Can I guarantee the order in which static initializers are run in Java?

Can I guarantee the order in which static initializers are run in Java?

猫九 发布于 2021-11-30 字数 2189 浏览 797 回复 6 原文

I have a Set class (This is J2ME, so I have limited access to the standard API; just to explain my apparent wheel-reinvention). I am using my set class to create constant sets of things in classes and subclasses. It sort of looks like this...

class ParentClass
{
    protected final static Set THE_SET = new Set() {{
        add("one");
        add("two");
        add("three");
    }};
}


class SubClass extends ParentClass
{
    protected final static Set THE_SET = new Set() {{
        add("four");
        add("five");
        add("six");
        union(ParentClass.THE_SET); /* [1] */
    }};
}

All looks fine, except the line at [1] causes a null pointer exception. Presumably this means that the static initialiser in the subclass is being run before that of the parent class. This surprised me because I'd have thought it would run the static blocks in any new imports first, before running any in the instatiated subclass.

Am I right in this assumption? Is there any way to control or work around this behaviour?

Update:

Things are even stranger. I tried this instead (Note the 'new ParentClass()' line):

class ParentClass
{
    public ParentClass()
    {
        System.out.println(THE_SET);
    }

    protected final static Set THE_SET = new Set() {{
        add("one");
        add("two");
        add("three");
    }};
}


class SubClass extends ParentClass
{
    protected final static Set THE_SET = new Set() {{
        System.out.println("a");
        new ParentClass();
        System.out.println("b");
        add("four");
        System.out.println("c");
        add("five");
        System.out.println("d");
        add("six");
        System.out.println("e");
        union(ParentClass.THE_SET); /* [1] */
        System.out.println("f");
    }};
}

And the output is strange:

a
["one", "two", "three"]
b
c
d
e
Exception in thread "main" java.lang.ExceptionInInitializerError
Caused by: java.lang.NullPointerException

So ParentClass is initialised, but the subclass doesn't have access to it in its static initializer.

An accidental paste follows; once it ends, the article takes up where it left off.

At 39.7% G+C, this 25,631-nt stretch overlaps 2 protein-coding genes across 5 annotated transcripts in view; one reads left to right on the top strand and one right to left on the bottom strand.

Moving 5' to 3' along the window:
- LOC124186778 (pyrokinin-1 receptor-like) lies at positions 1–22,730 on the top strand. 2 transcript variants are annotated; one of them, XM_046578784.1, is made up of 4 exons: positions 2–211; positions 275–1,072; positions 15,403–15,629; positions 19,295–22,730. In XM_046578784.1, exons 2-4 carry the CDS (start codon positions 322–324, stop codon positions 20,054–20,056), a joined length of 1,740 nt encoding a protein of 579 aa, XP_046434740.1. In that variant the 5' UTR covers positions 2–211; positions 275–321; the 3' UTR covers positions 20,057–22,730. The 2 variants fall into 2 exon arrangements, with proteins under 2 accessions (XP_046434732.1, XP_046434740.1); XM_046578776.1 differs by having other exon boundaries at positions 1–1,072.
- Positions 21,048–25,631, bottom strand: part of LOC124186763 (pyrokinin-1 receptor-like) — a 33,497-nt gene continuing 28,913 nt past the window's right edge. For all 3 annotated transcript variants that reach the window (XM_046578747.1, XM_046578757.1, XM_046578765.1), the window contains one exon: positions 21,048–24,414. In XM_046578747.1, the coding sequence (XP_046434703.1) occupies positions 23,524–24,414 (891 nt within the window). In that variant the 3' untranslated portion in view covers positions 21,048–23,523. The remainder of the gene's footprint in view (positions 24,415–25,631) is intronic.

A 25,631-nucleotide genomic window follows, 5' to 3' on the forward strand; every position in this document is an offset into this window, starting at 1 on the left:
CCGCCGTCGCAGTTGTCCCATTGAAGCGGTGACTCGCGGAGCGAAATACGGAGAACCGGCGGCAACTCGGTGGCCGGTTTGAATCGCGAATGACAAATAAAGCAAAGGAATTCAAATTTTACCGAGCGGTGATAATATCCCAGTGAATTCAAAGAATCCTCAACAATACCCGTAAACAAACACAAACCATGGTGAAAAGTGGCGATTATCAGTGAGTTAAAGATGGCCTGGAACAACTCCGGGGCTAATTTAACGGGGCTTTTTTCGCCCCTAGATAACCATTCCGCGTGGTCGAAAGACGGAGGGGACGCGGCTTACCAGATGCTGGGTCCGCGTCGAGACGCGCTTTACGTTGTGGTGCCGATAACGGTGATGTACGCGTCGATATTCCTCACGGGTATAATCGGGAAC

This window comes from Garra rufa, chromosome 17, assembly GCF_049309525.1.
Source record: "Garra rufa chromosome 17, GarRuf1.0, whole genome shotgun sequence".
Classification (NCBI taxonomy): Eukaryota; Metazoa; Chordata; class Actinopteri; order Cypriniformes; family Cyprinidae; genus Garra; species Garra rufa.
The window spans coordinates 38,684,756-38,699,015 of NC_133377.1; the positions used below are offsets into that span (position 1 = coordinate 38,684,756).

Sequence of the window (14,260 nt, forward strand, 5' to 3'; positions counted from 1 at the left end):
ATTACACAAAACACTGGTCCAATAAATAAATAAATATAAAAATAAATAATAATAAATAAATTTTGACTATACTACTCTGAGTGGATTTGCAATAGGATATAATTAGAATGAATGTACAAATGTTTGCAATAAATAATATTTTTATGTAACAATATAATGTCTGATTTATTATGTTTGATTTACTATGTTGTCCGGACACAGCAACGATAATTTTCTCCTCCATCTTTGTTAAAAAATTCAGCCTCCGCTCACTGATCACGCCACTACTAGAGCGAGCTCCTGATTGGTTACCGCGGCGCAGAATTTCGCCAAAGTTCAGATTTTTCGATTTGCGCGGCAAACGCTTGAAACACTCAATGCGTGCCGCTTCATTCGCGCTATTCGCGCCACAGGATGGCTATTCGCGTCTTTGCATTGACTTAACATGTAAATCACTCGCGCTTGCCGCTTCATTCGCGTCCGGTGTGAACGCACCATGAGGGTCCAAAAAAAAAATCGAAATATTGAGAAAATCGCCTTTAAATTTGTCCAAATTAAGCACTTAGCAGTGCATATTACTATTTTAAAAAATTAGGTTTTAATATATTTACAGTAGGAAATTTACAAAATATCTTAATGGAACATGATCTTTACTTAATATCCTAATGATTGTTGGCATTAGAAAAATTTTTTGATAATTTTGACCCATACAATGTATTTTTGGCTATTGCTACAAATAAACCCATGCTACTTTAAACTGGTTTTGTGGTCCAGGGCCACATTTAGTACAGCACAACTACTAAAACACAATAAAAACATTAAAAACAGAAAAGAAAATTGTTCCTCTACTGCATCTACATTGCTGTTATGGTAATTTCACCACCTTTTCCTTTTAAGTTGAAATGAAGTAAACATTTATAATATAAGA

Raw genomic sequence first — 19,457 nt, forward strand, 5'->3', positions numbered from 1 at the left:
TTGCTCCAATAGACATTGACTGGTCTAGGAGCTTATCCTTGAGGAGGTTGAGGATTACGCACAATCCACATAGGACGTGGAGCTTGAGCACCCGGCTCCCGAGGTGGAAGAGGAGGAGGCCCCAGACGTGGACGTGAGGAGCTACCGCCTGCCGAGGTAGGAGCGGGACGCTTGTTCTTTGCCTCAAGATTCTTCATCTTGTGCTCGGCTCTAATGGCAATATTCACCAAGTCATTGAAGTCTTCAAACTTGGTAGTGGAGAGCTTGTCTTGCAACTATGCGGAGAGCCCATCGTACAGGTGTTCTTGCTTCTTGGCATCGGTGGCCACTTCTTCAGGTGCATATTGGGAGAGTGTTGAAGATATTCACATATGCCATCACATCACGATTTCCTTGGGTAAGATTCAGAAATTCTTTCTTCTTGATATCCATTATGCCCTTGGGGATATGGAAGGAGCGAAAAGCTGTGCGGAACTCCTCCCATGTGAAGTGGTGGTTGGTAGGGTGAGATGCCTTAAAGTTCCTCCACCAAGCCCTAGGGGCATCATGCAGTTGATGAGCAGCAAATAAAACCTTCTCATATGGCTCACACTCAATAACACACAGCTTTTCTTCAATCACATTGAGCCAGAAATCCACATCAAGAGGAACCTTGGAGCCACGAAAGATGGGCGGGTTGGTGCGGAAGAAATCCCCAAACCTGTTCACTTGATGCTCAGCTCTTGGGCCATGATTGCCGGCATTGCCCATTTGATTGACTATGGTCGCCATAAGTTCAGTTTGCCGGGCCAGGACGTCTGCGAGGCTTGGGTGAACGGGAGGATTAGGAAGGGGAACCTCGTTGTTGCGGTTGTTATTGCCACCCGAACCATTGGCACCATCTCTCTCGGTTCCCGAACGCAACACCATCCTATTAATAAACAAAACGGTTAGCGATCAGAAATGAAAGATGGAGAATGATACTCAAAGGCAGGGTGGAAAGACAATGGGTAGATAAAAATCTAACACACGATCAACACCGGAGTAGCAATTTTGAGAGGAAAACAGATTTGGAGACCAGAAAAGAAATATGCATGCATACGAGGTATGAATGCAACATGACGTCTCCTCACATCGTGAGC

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评论(6

执着的年纪 2022-06-07 6 楼

I think something similar was written in Java puzzles book or google's YouTube video about java tricks.

踏雪无痕 2022-06-07 5 楼

Given the output line of ["one", "two", "three"], it is basically impossible that ParentClass.THE_SET has never been initialized.

Of course, it is possible that there isn't only one classloader involved, but it would certainly be helpful to see the method and line number where the null pointer happens.

も星光 2022-06-07 4 楼

Simply stop abusing the concept of anonymous classes for instance initialization (the so-called "double brace idiom").

む无字情书 2022-06-07 3 楼

Even if you didn't have the extends ParentClass in there, using ParentClass should cause it to become initialised.

Where things become tricky is when you have cycles. With a cycle it is possible to access a class before it has been fully initialised. As Java is a multithreaded system, you can also have problems with deadlocks and races.

May be your Java ME implementation is buggy (not unheard of). Part your full ParentClass references your ChildClass. Or perhaps there is some other application/library bug.

On a related note, if you don't -target 1.4 or later, inner classes' outer this is not initialised as soon as you might expect. As presented your code uses (technically) inner classes in a static context, so that shouldn't be a problem.

Also it's interesting to point out that static initialisation is slightly confused in situations like this, because you actually have four classes there.

为人所爱 2022-06-07 2 楼

There is no guarantee for static initializer order among classes. Within a class, they run in the order of the source code.

If you think about it, therre really couldn't be an order among classes, because you don't control when the classes are loaded either; you might dynamically load a class, or the JVM might optimize the load order.

来日方长 2022-06-07 1 楼

Is this what you are trying to accomplish? Or do you need a local implementation of the Set interface?

class ParentClass
{
    protected final static Set THE_SET;

    static {
        THE_SET = new HashSet();
        THE_SET.add("one");
        THE_SET.add("two");
        THE_SET.add("three");
    }
}


class SubClass extends ParentClass
{
    protected final static Set THE_SECOND_SET;

    static {
        THE_SECOND_SET = new HashSet();
        THE_SECOND_SET.add("four");
        THE_SECOND_SET.add("five");
        THE_SECOND_SET.add("six");
        union(ParentClass.THE_SET); /* [1] */
    }
}